The first area of concern is nutrition, which has been mentioned before, but I think there is a particular race and money issue involved in the way our society distributes its food, although the entire country seems to be going in the same downward direction.† The hospital is a designated heart center, Harlem Hospital, because the community has an extraordinarily high rate of heart disease, stroke, diabetes, and other diet related health problems.† Despite this, the city hospital has given the lobby restaurant franchise to McDonaldís.† This, despite the fact that there is a McDonaldís one block away.† Every day lines form out into the lobby as staff people, patient visitors, and patients themselves buy unhealthy food.† There has been, to my knowledge, no serious community effort to organize any guidance toward healthier eating, despite the fact that there is no question their diet is killing people.

The second area of concern is an inordinate number of black boys, ages five to fifteen, are being diagnosed with attention deficit disorder or other related disorders and prescribed Ridlin or some other drug.† I would guess that seventy-five percent of the boys in this age range, whose mothers have been my clients, have stated that their children were acting up in school, usually as a result of the chaos at home, and had been tested and treated for ADD.† I recently spoke with a pediatrician in a white middle class upper west side private practice, who told me that his estimate of the percentage of boys he sees with ADD is five or seven percent.† Two boys, who were in danger of this diagnosis, but who entered weekly individual and family therapy in our program, are no longer thought to be at risk for ADD.† This suggests to me that if many of the boys, who are acting out at school or at home, were given therapy, better attention at school, or some other kind of intervention, they could avoid the special education route, which in the inner city is often the first step toward dropping out.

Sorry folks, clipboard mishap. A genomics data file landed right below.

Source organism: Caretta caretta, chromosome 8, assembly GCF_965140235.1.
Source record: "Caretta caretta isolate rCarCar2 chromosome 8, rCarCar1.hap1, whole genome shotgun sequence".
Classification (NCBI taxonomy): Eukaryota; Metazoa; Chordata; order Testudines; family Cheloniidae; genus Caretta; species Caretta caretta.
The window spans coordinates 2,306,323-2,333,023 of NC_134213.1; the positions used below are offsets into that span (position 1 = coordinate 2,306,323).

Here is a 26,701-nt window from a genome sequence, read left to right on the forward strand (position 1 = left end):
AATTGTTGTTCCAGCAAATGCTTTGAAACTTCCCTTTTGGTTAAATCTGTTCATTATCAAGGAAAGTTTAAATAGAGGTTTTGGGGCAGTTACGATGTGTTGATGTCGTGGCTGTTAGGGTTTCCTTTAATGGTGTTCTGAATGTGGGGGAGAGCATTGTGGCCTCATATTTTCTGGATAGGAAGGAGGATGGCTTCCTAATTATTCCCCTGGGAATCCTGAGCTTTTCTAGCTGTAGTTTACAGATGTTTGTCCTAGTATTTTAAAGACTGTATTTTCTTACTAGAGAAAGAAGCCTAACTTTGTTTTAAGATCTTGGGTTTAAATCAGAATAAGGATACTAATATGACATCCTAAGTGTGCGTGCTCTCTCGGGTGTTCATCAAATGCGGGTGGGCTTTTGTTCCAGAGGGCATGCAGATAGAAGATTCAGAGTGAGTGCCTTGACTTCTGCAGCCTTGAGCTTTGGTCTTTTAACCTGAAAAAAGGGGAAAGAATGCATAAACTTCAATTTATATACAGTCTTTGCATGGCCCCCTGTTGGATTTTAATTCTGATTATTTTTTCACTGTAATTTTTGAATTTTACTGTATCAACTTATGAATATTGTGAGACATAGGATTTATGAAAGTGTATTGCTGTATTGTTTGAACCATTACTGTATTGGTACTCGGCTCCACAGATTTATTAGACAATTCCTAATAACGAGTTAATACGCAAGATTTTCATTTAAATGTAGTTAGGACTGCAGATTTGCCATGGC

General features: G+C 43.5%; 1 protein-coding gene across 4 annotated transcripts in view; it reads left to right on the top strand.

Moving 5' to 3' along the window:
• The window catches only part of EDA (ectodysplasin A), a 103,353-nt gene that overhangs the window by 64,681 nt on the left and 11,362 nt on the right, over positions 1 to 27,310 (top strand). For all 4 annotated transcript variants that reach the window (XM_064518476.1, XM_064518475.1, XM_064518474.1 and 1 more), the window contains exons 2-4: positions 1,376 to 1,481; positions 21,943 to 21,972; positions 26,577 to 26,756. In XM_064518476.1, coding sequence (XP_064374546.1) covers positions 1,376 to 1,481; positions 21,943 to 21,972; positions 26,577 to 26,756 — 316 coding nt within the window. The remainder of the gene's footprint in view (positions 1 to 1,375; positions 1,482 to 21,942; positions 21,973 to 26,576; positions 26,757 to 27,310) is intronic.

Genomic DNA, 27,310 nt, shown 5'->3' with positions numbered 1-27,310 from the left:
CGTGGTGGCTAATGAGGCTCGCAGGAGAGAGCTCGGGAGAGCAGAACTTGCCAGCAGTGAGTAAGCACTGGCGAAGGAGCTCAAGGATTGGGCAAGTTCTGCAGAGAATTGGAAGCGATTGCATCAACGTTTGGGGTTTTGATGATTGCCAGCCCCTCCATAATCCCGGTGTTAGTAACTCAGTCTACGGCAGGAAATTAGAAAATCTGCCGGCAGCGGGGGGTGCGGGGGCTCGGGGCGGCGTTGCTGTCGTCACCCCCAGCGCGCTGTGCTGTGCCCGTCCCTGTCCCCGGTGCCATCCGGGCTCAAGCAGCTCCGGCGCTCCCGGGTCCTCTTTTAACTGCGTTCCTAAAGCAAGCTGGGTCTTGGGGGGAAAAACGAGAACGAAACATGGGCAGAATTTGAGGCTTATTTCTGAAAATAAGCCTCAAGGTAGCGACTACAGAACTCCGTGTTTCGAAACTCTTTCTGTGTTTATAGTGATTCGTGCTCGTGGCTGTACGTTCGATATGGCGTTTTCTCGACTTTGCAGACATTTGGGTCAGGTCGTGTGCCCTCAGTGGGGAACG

The third are of concern is the widespread use of antidepressants and anti-anxiety drugs that I see.† The women who come into our program are in crisis.† They are often leaving abusive relationships or simply unable to cope with them anymore.† They are often depressed.† However, when theyíre referred to psychiatry, they are usually given antidepressants, little or no therapy, and sent on their way, often with a referral, but without follow up or outreach.† Several women, who came into our program after a referral from psychiatry, were on antidepressants, but stated that they were numbed and mentally a little unclear from the drugs.† Itís very hard to compare cases, but if I could generalize about the women Iíve seen, those who arrived depressed, but unmedicated, made faster and better progress in therapy than those who were on antidepressants.

The fourth problem I wanted to mention is the shortage of batterers programs in the community and the city in general.† Anger management classes, batterers programs, which are two very different things, and other organized approaches to reducing stress, increasing insight, and making behavioral changes should be part of the core of any health organization, including a hospital.